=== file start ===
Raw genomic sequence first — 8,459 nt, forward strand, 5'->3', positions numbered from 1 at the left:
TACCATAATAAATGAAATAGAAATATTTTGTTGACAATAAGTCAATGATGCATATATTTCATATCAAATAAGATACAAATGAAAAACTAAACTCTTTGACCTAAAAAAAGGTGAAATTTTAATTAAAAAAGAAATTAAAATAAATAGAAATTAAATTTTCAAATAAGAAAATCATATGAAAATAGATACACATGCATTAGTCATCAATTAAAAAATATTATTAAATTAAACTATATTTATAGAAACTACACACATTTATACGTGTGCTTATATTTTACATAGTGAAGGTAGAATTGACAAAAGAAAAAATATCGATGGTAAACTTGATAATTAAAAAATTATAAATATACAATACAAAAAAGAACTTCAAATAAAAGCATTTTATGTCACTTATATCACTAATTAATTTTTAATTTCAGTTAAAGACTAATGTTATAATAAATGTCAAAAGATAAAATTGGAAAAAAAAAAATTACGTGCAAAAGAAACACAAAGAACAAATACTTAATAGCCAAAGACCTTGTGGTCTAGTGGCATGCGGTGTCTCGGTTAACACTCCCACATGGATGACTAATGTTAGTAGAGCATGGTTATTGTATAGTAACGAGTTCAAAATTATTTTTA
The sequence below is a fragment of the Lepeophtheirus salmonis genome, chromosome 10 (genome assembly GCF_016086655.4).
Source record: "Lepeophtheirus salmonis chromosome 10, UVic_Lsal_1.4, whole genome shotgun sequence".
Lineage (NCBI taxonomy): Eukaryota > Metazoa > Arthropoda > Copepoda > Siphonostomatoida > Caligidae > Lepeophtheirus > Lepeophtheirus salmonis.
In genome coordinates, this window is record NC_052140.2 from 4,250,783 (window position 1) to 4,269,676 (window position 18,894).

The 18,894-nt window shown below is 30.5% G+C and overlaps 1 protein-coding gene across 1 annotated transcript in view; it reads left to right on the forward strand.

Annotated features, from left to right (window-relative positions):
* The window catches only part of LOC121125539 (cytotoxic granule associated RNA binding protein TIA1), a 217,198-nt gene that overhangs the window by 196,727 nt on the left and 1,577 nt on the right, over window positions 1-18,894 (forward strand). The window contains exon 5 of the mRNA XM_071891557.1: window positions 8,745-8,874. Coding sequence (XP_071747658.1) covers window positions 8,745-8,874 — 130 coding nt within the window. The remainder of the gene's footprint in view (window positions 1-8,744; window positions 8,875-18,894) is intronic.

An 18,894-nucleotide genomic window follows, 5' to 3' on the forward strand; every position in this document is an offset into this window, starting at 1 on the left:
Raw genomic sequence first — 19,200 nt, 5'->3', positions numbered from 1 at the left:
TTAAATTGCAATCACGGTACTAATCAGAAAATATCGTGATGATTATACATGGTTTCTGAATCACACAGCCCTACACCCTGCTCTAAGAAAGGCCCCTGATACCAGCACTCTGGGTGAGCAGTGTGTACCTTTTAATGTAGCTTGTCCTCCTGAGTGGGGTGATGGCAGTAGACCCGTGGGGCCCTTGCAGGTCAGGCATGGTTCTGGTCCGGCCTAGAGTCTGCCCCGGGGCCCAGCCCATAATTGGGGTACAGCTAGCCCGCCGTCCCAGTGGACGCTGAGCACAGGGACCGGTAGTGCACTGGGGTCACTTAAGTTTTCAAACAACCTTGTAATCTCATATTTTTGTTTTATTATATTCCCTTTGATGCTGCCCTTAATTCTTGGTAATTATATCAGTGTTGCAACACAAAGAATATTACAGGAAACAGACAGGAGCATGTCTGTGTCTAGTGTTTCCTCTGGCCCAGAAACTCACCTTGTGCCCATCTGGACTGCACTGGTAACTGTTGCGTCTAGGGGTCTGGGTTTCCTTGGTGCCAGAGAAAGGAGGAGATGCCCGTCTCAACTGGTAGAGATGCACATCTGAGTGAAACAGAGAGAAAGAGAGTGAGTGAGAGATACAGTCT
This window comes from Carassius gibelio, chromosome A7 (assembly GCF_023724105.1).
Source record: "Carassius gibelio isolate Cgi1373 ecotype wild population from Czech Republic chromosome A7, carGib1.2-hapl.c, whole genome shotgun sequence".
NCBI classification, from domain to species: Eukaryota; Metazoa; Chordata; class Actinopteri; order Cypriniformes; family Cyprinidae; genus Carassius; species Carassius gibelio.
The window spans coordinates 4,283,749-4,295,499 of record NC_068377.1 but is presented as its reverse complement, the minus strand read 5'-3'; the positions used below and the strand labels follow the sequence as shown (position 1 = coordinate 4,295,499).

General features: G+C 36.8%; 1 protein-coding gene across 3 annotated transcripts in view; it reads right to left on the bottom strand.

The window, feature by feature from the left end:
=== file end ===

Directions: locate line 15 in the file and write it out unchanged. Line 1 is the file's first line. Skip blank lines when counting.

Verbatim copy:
NCBI classification, from domain to species: Eukaryota; Metazoa; Chordata; class Actinopteri; order Cypriniformes; family Cyprinidae; genus Carassius; species Carassius gibelio.